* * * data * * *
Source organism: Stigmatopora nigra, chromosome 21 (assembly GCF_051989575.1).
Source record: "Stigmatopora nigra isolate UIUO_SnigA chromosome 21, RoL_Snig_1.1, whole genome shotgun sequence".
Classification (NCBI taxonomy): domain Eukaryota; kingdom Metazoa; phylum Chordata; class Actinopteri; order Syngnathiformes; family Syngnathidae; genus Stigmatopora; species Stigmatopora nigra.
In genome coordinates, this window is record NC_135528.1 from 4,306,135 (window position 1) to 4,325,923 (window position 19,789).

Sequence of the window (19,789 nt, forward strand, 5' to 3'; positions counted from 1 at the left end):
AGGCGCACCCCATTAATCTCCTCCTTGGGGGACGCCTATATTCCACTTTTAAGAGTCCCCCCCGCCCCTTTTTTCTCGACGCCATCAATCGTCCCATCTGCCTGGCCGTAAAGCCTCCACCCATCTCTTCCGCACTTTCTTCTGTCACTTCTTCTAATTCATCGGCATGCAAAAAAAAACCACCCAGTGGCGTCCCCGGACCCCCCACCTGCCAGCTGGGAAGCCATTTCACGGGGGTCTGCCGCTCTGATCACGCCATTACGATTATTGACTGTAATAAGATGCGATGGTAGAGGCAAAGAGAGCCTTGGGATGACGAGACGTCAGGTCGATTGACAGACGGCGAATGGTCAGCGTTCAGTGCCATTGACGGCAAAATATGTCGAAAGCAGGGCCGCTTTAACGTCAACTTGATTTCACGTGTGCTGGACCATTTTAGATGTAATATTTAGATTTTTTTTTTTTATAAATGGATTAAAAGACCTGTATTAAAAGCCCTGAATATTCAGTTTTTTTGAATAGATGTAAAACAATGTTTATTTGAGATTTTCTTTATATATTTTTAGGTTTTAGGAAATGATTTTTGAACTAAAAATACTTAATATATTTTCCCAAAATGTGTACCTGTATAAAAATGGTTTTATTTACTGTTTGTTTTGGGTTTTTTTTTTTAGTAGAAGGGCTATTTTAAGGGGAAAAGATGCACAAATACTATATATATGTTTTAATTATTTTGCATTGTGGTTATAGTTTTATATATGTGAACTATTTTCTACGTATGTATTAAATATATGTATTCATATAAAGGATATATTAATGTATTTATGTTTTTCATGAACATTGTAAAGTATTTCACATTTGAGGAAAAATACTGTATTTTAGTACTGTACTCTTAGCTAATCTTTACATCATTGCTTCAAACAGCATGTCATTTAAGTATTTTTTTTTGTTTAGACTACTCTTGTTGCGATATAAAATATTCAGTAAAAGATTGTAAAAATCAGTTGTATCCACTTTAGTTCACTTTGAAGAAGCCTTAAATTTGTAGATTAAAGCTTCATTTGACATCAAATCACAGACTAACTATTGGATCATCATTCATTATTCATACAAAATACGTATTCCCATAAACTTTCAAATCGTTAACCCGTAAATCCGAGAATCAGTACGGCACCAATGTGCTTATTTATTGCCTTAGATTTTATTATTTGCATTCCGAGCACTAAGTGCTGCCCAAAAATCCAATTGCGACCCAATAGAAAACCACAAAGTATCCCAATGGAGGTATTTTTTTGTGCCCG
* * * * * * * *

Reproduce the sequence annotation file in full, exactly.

Source organism: Stigmatopora nigra, chromosome 21 (assembly GCF_051989575.1).
Source record: "Stigmatopora nigra isolate UIUO_SnigA chromosome 21, RoL_Snig_1.1, whole genome shotgun sequence".
Classification (NCBI taxonomy): domain Eukaryota; kingdom Metazoa; phylum Chordata; class Actinopteri; order Syngnathiformes; family Syngnathidae; genus Stigmatopora; species Stigmatopora nigra.
In genome coordinates, this window is record NC_135528.1 from 4,306,135 (window position 1) to 4,325,923 (window position 19,789).

Sequence of the window (19,789 nt, forward strand, 5' to 3'; positions counted from 1 at the left end):
AGGCGCACCCCATTAATCTCCTCCTTGGGGGACGCCTATATTCCACTTTTAAGAGTCCCCCCCGCCCCTTTTTTCTCGACGCCATCAATCGTCCCATCTGCCTGGCCGTAAAGCCTCCACCCATCTCTTCCGCACTTTCTTCTGTCACTTCTTCTAATTCATCGGCATGCAAAAAAAAACCACCCAGTGGCGTCCCCGGACCCCCCACCTGCCAGCTGGGAAGCCATTTCACGGGGGTCTGCCGCTCTGATCACGCCATTACGATTATTGACTGTAATAAGATGCGATGGTAGAGGCAAAGAGAGCCTTGGGATGACGAGACGTCAGGTCGATTGACAGACGGCGAATGGTCAGCGTTCAGTGCCATTGACGGCAAAATATGTCGAAAGCAGGGCCGCTTTAACGTCAACTTGATTTCACGTGTGCTGGACCATTTTAGATGTAATATTTAGATTTTTTTTTTTTATAAATGGATTAAAAGACCTGTATTAAAAGCCCTGAATATTCAGTTTTTTTGAATAGATGTAAAACAATGTTTATTTGAGATTTTCTTTATATATTTTTAGGTTTTAGGAAATGATTTTTGAACTAAAAATACTTAATATATTTTCCCAAAATGTGTACCTGTATAAAAATGGTTTTATTTACTGTTTGTTTTGGGTTTTTTTTTTTAGTAGAAGGGCTATTTTAAGGGGAAAAGATGCACAAATACTATATATATGTTTTAATTATTTTGCATTGTGGTTATAGTTTTATATATGTGAACTATTTTCTACGTATGTATTAAATATATGTATTCATATAAAGGATATATTAATGTATTTATGTTTTTCATGAACATTGTAAAGTATTTCACATTTGAGGAAAAATACTGTATTTTAGTACTGTACTCTTAGCTAATCTTTACATCATTGCTTCAAACAGCATGTCATTTAAGTATTTTTTTTTGTTTAGACTACTCTTGTTGCGATATAAAATATTCAGTAAAAGATTGTAAAAATCAGTTGTATCCACTTTAGTTCACTTTGAAGAAGCCTTAAATTTGTAGATTAAAGCTTCATTTGACATCAAATCACAGACTAACTATTGGATCATCATTCATTATTCATACAAAATACGTATTCCCATAAACTTTCAAATCGTTAACCCGTAAATCCGAGAATCAGTACGGCACCAATGTGCTTATTTATTGCCTTAGATTTTATTATTTGCATTCCGAGCACTAAGTGCTGCCCAAAAATCCAATTGCGACCCAATAGAAAACCACAAAGTATCCCAATGGAGGTATTTTTTTGTGCCCG